Around 100 members of staff at the King’s former household have received written notice of redundancies.
Clarence House employees, among them private secretaries, the finance office, the communications team and household staff, received written warning on Monday that household operations had ceased.
Many had worked for the King for decades but a palace spokesman said that job losses were “unavoidable”.
The news was relayed during the service of thanksgiving for the late Queen at St Giles’ Cathedral in Edinburgh, as many worked around the clock to ensure the complex arrangements of Operation London Bridge unfolded as planned.
The letter, sent by Sir Clive Alderton, the King’s principal private secretary, was said to have left staff “visibly shaken”.
Many are said to have assumed they would be amalgamated into the King’s new household.
One source told the Guardian: “Everybody is absolutely livid, including private secretaries and the senior team. All the staff have been working late every night since Thursday, to be met with this. People were visibly shaken by it.”
The letter, seen by the newspaper, outlined how the King’s work would shift away from personal interests to the official duties of a head of state.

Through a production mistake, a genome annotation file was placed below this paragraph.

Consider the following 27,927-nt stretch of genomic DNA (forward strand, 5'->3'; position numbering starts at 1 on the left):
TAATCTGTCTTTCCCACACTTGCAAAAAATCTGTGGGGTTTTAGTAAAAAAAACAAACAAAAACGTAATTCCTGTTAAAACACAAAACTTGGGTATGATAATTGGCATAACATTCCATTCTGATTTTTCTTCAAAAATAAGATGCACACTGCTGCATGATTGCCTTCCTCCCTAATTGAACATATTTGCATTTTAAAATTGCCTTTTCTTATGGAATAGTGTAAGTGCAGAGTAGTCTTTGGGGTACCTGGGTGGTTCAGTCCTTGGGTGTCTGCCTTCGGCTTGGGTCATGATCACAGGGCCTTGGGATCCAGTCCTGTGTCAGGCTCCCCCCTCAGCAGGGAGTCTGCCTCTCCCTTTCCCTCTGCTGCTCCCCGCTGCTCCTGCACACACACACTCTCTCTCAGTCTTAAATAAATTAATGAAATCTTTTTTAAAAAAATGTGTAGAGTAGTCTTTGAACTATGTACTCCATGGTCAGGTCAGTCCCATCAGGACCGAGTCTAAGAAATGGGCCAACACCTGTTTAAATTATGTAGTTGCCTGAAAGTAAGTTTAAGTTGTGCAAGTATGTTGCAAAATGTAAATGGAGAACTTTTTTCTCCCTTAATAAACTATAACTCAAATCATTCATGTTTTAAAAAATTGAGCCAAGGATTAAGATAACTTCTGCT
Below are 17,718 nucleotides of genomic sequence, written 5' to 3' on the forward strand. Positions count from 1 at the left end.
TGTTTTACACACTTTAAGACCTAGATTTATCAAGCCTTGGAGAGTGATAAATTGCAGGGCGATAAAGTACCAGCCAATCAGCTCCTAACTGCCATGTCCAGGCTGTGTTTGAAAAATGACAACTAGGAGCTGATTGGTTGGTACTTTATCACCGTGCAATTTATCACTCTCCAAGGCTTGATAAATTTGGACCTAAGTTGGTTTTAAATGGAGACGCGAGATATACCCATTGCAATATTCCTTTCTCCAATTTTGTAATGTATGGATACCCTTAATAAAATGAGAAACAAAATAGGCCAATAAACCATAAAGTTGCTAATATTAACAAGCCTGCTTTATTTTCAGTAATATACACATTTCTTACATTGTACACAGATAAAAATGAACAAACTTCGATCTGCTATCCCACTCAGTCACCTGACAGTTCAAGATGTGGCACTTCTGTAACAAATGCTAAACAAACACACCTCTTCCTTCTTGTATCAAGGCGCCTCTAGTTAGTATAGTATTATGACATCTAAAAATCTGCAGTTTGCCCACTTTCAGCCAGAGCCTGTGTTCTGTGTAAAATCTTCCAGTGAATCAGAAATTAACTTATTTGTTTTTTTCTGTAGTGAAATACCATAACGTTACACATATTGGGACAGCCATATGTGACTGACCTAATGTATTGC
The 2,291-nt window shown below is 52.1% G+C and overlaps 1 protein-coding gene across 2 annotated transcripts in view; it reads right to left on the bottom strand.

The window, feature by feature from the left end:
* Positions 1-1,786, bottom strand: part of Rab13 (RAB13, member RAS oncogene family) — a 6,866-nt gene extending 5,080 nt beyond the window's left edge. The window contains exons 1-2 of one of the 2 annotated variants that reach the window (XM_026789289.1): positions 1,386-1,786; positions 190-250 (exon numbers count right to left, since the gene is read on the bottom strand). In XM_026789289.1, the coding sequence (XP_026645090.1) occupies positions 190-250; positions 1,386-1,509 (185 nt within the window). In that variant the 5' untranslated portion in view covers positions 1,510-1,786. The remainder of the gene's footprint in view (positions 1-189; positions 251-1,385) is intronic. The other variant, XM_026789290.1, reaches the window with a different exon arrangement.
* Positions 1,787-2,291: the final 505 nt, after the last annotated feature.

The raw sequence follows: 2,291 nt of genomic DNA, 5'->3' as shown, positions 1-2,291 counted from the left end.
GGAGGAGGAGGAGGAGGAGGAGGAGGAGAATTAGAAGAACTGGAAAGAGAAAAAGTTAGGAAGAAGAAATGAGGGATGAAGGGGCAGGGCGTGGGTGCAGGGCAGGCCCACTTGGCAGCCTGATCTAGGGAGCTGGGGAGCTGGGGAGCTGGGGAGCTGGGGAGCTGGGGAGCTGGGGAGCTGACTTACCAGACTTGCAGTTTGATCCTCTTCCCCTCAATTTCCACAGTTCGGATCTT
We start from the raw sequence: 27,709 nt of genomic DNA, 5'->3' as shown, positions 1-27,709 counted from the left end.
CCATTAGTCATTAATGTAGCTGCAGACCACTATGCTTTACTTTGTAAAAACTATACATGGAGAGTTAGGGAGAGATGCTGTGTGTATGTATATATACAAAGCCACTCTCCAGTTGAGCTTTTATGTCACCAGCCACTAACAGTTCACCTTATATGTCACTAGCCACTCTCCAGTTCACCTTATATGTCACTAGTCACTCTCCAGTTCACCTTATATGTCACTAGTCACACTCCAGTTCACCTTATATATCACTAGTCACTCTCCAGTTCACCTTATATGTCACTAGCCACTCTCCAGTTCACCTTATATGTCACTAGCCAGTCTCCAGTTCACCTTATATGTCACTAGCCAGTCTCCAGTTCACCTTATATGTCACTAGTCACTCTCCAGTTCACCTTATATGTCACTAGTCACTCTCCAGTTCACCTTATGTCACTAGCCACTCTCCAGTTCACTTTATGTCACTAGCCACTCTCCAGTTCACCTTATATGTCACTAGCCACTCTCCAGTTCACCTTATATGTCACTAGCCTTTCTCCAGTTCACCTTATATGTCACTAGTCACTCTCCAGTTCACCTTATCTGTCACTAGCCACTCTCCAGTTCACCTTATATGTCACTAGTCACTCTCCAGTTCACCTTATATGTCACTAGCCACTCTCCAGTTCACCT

It said: “The change in role for our principals will also mean change for our household… The portfolio of work previously undertaken in this household supporting the former Prince of Wales’s personal interests, former activities and household operations will no longer be carried out, and the household… at Clarence House will be closed down.
“It is therefore expected that the need for the posts principally based at Clarence House, whose work supports these areas will no longer be needed.”
Sir Clive acknowledged that the news would be “unsettling”. He said that staff providing “direct, close, personal support and advice” to the new King and Queen Consort would remain in post.
A Clarence House spokesman said: “Following last week’s accession, the operations of the household of the former Prince of Wales and Duchess of Cornwall have ceased and, as required by law, a consultation process has begun.
“Our staff have given long and loyal service and, while some redundancies will be unavoidable, we are working urgently to identify alternative roles for the greatest possible number of staff.”
A palace source insisted that “every effort” had been made to delay such moves until after the Queen’s funeral.
But they said that legal advice taken by the household meant the information had to be shared at the earliest opportunity.
Any staff made redundant are expected to receive “enhanced” redundancy payments. No staff will be affected for at least three months.
It has not yet been announced whether the King will live primarily at Buckingham Palace or elsewhere.